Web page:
This is my fist trip of 2014. The wonder of Kilarney wildlife awaited. i was initially here on a fishing trip, but it was evident the full extent of the storms had wreaked havoc in this neck of the woods.
The river Laune has doubled its size and had inundated fields and fishing haunts at the fishery locations. The river is running very high with all the excess rainfall from the previous month.
One of the shocking effects is to see old and majestic trees felled by the surging storms that battered Kerry. There are many felled trees all over the park leaving an eerie feeling to some of the pictures I took. Have a look below and wonder at the awesome power of nature.
Photographing bats is very difficult. A late night attempt tonight in whichI did capture a few fuzzy flying mammels but out often focus and cetainly not of a high standard. Time to get some tips, but maybe not from this guy below.
i believe that these may be Dauberton bats due to a few indicators notably sighting, habitat and i could hear theirhigh pitched squeeks. Here is the lowdown on Irish bats from Bat convervation ireland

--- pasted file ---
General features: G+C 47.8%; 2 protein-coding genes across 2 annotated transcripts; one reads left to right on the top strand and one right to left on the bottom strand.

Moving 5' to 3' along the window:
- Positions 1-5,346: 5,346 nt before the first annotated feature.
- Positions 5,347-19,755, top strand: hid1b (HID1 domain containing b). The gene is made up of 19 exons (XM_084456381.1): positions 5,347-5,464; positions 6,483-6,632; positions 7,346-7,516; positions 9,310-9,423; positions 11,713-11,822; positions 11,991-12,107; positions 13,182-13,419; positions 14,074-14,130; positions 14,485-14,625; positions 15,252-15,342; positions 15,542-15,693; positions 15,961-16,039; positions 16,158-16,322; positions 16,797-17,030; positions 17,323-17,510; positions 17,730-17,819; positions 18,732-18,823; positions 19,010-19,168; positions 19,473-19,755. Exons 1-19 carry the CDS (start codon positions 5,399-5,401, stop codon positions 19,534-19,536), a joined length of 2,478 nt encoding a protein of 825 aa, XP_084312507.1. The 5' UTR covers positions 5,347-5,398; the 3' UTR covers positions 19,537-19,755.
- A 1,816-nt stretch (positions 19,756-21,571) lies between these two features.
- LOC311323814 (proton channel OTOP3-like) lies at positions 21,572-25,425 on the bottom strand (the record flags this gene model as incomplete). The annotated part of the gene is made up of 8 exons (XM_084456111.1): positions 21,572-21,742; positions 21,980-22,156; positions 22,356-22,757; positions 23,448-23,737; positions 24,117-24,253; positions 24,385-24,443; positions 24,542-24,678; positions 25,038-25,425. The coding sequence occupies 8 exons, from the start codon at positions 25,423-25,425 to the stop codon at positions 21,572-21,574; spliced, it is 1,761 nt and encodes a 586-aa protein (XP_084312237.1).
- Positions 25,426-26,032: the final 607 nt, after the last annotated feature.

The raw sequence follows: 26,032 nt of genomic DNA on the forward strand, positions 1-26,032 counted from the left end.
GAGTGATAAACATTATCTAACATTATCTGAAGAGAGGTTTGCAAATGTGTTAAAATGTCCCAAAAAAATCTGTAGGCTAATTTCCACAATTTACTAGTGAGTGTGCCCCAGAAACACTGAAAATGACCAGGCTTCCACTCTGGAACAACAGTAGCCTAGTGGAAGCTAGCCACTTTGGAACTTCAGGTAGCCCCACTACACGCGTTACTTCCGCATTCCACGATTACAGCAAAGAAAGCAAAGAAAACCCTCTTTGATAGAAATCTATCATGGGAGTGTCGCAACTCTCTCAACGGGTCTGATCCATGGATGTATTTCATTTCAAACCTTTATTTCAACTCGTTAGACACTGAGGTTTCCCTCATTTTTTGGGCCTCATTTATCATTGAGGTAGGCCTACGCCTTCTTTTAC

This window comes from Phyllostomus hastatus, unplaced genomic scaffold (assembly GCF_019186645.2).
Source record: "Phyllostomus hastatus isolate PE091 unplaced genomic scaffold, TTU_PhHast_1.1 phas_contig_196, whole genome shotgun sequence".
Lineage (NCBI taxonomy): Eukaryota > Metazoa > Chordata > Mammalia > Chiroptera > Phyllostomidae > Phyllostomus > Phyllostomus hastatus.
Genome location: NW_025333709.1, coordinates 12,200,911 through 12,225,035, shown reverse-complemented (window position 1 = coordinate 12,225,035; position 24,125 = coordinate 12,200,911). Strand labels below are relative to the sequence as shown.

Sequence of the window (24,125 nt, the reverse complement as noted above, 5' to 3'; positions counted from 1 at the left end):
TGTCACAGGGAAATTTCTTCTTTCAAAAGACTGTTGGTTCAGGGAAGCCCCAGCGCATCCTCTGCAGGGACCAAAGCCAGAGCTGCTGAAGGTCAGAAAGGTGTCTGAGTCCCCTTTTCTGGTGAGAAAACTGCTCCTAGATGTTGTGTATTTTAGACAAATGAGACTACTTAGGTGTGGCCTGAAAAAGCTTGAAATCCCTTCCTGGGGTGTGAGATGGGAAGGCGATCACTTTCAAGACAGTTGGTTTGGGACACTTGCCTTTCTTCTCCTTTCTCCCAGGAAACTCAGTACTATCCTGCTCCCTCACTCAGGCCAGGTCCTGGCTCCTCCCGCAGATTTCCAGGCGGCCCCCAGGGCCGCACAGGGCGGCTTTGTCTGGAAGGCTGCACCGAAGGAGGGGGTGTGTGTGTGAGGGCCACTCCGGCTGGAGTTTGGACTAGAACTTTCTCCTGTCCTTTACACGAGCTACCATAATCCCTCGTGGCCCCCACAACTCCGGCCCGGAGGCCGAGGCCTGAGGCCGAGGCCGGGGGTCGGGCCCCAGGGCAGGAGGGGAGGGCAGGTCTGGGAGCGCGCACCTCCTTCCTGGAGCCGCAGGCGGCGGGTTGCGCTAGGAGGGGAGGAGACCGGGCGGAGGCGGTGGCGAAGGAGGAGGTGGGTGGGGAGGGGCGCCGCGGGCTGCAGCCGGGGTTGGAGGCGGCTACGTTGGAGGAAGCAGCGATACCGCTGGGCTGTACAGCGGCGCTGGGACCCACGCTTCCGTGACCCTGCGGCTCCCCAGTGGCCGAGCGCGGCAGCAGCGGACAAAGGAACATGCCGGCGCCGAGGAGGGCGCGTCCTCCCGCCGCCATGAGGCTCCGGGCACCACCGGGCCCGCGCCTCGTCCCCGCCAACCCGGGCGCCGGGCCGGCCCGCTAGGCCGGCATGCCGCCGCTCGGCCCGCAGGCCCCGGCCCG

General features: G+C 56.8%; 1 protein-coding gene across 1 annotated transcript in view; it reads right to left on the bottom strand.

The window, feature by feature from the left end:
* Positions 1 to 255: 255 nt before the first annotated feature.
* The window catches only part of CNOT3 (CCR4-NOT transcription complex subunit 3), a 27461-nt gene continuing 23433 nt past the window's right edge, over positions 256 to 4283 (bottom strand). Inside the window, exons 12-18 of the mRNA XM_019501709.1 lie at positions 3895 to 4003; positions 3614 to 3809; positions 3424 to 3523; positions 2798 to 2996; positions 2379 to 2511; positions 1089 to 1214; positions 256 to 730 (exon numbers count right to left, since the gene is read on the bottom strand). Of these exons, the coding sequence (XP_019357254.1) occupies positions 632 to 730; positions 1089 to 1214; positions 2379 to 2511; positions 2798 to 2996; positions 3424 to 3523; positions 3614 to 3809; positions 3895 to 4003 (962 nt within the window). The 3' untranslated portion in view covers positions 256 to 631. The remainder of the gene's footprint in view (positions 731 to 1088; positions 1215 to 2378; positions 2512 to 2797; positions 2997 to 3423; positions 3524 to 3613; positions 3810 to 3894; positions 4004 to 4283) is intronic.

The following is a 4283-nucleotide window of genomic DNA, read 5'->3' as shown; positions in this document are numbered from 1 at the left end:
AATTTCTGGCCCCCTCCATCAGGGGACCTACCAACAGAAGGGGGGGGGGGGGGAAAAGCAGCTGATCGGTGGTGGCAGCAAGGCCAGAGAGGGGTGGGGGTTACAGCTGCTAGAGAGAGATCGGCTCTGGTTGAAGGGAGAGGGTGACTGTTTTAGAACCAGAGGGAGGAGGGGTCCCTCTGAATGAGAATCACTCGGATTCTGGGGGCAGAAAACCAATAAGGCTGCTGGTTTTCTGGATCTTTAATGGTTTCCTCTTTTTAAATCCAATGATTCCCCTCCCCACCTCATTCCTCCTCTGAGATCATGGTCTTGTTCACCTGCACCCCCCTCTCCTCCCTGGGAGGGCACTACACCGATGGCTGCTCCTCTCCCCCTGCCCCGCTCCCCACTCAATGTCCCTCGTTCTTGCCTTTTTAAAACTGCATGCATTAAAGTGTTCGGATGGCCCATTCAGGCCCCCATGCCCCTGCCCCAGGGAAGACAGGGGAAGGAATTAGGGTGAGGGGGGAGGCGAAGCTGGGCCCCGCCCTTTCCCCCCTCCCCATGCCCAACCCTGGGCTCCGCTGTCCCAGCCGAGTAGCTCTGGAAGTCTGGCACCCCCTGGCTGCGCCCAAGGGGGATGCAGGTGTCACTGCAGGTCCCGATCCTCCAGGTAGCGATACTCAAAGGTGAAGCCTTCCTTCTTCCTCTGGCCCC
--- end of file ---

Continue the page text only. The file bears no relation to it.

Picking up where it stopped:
Bats are mammals. This means that they are covered in fur, they have warm blood, they give birth (rather than laying eggs) and they suckle their babies with milk. There are over 1,000 species of bat worldwide, all in the Order Chiroptera. The greatest diversity of bat species is found in warm equatorial areas where there are fruit-, fish-, insect-, pollen- and even frog-eating types. In Ireland we have nine species confirmed as residents, all of which belong to the bat Sub-order Microchiroptera. All of the Irish bat species consume only insects and the nine residents belong to two Families – the Vespertilionidae (with eight species) and the Rhinolophidae (with one species). Until recently, it was thought that there were seven bat species in Ireland. The Nathusius’ Pipistrelle, a relatively common species throughout the rest of Europe, was discovered breeding in Northern Ireland in 1997. It has also been recorded by detector in the Republic. Around the same time scientists in Britain investigating the Pipistrelle (Pipistrellus pipistrellus) discovered that it was actually two different species that have since been named the Common and Soprano Pipistrelle. Both species are found in Ireland. In another new development for Ireland, a Brandt's bat (Myotis brandtii) was discovered in County Wicklow in 2003. It is still unknown, following this first discovery, whether the bat was a vagrant from the UK or Europe, or a resident. No further specimens have been confirmed since 2003. This bat is very similar to the whiskered bat (Myotis mystacinus) so it is possible that it has been mistaken for whiskered bats in the past. This brings to 9 the number of bat species confirmed resident in Ireland, with one additional species (Brandt's) possibly resident but unconfirmed.